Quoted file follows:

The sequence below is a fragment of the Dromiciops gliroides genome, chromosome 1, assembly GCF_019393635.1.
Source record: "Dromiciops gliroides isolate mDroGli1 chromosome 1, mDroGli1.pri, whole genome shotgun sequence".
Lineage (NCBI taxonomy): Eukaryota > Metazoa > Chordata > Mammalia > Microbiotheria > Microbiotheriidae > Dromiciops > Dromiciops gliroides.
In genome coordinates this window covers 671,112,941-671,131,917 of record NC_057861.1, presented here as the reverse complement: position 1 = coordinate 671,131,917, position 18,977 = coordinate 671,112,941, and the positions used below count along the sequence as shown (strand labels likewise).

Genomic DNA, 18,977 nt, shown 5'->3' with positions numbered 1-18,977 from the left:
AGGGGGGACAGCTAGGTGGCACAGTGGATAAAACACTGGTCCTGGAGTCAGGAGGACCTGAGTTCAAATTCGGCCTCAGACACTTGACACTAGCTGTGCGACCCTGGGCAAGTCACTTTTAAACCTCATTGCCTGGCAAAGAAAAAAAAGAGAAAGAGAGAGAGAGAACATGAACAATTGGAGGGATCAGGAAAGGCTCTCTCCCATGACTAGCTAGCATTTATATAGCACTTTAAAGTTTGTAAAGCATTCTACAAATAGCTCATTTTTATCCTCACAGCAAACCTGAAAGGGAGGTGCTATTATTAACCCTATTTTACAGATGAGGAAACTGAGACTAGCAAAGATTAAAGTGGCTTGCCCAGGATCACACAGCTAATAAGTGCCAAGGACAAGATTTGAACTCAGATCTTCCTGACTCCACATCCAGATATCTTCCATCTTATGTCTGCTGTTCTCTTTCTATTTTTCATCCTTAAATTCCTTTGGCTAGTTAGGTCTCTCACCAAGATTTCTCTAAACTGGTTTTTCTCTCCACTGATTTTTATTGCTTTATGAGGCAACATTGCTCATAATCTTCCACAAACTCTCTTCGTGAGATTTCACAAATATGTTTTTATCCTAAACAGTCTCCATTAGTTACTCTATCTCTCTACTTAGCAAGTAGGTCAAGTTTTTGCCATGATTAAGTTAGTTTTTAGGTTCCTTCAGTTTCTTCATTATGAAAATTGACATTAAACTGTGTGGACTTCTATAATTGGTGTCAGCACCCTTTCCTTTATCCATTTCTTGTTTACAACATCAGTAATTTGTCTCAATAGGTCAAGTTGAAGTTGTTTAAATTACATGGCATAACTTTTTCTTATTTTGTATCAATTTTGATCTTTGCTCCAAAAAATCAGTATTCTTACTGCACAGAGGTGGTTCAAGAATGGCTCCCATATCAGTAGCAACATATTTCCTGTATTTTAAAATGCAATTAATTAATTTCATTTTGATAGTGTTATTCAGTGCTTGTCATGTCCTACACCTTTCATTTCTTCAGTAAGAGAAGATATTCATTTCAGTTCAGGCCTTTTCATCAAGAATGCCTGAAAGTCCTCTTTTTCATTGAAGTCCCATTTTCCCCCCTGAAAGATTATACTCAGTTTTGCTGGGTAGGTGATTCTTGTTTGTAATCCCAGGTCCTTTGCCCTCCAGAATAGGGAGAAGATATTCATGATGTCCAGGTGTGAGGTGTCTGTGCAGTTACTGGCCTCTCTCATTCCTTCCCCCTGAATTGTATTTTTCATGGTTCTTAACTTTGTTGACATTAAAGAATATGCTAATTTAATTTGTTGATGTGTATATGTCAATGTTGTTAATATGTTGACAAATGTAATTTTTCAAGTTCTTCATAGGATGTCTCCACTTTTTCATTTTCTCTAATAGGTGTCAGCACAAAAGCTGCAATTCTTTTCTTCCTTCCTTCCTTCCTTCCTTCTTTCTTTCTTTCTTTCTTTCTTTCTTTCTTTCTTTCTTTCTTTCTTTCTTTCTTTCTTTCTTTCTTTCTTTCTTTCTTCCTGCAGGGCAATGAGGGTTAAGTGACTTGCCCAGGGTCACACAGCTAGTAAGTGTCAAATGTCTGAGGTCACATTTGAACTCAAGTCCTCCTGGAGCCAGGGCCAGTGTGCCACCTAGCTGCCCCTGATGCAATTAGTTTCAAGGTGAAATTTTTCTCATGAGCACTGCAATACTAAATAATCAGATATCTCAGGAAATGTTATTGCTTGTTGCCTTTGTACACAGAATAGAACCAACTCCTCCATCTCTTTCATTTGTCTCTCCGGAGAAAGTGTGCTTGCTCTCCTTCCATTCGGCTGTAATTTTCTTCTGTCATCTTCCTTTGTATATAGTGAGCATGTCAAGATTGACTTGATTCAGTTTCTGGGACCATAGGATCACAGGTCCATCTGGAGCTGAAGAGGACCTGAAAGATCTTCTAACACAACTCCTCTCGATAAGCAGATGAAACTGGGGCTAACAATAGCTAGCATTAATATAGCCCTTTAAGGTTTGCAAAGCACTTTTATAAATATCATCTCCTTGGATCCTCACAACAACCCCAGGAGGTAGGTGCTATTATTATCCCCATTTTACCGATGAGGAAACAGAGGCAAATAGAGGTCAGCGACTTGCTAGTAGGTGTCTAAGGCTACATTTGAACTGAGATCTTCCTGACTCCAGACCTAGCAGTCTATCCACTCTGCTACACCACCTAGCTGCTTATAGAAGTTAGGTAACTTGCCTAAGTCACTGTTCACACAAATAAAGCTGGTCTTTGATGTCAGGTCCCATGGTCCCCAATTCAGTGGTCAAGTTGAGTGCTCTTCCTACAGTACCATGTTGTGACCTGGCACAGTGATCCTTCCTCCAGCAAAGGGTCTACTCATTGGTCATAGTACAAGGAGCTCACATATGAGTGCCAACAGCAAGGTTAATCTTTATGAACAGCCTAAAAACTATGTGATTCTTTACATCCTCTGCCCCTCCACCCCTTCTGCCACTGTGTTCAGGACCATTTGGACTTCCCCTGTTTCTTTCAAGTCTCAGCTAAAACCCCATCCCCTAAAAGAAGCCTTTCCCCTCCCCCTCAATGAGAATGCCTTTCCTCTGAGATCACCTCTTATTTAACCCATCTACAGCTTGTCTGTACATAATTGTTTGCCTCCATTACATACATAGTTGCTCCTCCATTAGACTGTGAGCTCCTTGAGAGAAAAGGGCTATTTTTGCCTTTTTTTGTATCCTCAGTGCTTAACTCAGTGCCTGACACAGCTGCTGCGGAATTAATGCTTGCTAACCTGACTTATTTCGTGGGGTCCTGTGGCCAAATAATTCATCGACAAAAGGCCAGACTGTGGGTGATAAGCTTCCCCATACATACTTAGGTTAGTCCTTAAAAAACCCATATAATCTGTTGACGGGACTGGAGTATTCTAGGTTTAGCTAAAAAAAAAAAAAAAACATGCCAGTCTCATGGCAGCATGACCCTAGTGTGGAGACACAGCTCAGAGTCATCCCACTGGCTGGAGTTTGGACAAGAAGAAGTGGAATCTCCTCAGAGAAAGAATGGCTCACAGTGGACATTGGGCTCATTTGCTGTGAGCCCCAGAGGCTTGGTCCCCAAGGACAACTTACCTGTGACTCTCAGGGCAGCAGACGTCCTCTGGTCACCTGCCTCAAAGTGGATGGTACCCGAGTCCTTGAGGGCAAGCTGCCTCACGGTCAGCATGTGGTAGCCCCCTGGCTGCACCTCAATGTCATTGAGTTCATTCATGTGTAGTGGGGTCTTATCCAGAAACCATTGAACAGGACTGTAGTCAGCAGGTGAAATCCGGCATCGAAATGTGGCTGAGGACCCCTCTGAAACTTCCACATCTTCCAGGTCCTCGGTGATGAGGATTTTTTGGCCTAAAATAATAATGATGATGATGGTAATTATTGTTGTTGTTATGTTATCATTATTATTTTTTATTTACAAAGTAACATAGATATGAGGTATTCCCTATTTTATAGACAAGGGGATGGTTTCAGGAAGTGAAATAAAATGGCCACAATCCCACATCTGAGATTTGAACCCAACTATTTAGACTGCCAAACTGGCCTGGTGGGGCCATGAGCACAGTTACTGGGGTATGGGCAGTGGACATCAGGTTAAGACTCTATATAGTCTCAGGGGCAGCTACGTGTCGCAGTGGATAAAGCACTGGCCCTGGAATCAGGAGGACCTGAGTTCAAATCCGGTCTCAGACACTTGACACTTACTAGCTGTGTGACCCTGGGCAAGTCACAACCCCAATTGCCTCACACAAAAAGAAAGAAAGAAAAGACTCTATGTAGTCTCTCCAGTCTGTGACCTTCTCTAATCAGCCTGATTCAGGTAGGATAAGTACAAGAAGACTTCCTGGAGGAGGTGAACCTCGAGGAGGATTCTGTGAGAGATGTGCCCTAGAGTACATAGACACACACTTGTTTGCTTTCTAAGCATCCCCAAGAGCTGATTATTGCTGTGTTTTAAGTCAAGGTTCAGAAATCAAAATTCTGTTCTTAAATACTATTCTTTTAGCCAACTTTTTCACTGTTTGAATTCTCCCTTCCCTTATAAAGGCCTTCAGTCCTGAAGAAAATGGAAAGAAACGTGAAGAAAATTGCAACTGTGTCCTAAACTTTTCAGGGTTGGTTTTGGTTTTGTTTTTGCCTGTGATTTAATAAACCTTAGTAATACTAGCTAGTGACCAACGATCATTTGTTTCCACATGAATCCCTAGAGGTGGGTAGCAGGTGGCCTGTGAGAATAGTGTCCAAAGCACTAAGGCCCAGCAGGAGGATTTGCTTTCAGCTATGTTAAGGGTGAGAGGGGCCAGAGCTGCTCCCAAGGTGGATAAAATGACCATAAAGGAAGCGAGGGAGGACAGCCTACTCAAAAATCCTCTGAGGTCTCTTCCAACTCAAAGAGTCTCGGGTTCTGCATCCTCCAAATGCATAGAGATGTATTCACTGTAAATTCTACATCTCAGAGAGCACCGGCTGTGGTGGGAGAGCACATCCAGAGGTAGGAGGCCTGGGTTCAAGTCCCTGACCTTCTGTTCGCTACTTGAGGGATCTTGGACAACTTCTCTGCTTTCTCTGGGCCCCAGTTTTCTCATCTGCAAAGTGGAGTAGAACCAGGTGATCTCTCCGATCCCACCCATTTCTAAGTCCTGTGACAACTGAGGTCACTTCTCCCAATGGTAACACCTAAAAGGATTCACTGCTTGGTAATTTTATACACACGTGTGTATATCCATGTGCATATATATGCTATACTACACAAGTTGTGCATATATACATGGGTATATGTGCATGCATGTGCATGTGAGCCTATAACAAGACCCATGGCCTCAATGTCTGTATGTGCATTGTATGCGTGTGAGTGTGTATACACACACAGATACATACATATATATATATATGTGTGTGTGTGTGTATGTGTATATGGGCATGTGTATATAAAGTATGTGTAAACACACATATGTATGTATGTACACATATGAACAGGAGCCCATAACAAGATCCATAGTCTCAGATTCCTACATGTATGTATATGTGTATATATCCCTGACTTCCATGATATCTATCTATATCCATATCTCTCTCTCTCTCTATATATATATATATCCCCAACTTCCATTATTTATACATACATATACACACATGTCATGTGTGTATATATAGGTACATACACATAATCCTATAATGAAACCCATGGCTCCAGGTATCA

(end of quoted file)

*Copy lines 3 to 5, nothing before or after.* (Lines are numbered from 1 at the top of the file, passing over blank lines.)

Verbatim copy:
Lineage (NCBI taxonomy): Eukaryota > Metazoa > Chordata > Mammalia > Microbiotheria > Microbiotheriidae > Dromiciops > Dromiciops gliroides.
In genome coordinates this window covers 671,112,941-671,131,917 of record NC_057861.1, presented here as the reverse complement: position 1 = coordinate 671,131,917, position 18,977 = coordinate 671,112,941, and the positions used below count along the sequence as shown (strand labels likewise).

Genomic DNA, 18,977 nt, shown 5'->3' with positions numbered 1-18,977 from the left: